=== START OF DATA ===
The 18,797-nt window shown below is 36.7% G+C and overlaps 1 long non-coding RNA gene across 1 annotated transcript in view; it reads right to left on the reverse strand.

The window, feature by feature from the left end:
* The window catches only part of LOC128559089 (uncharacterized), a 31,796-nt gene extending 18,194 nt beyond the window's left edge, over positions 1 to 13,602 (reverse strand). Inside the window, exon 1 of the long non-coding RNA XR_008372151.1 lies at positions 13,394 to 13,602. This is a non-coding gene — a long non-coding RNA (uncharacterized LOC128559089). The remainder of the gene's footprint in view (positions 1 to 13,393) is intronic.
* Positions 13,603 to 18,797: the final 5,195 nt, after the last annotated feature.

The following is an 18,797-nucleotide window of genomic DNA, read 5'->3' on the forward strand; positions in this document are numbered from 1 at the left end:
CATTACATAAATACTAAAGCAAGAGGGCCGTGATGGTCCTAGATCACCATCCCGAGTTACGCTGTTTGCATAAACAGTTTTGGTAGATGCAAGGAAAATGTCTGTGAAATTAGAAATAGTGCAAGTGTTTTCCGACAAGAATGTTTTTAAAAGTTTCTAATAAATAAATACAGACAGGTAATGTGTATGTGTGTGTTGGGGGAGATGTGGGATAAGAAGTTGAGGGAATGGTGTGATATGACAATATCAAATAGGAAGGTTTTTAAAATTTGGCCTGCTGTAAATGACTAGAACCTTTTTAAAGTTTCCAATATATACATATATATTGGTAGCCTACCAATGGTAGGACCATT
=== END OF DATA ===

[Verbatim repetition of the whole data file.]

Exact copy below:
The 18,797-nt window shown below is 36.7% G+C and overlaps 1 long non-coding RNA gene across 1 annotated transcript in view; it reads right to left on the reverse strand.

The window, feature by feature from the left end:
* The window catches only part of LOC128559089 (uncharacterized), a 31,796-nt gene extending 18,194 nt beyond the window's left edge, over positions 1 to 13,602 (reverse strand). Inside the window, exon 1 of the long non-coding RNA XR_008372151.1 lies at positions 13,394 to 13,602. This is a non-coding gene — a long non-coding RNA (uncharacterized LOC128559089). The remainder of the gene's footprint in view (positions 1 to 13,393) is intronic.
* Positions 13,603 to 18,797: the final 5,195 nt, after the last annotated feature.

The following is an 18,797-nucleotide window of genomic DNA, read 5'->3' on the forward strand; positions in this document are numbered from 1 at the left end:
CATTACATAAATACTAAAGCAAGAGGGCCGTGATGGTCCTAGATCACCATCCCGAGTTACGCTGTTTGCATAAACAGTTTTGGTAGATGCAAGGAAAATGTCTGTGAAATTAGAAATAGTGCAAGTGTTTTCCGACAAGAATGTTTTTAAAAGTTTCTAATAAATAAATACAGACAGGTAATGTGTATGTGTGTGTTGGGGGAGATGTGGGATAAGAAGTTGAGGGAATGGTGTGATATGACAATATCAAATAGGAAGGTTTTTAAAATTTGGCCTGCTGTAAATGACTAGAACCTTTTTAAAGTTTCCAATATATACATATATATTGGTAGCCTACCAATGGTAGGACCATT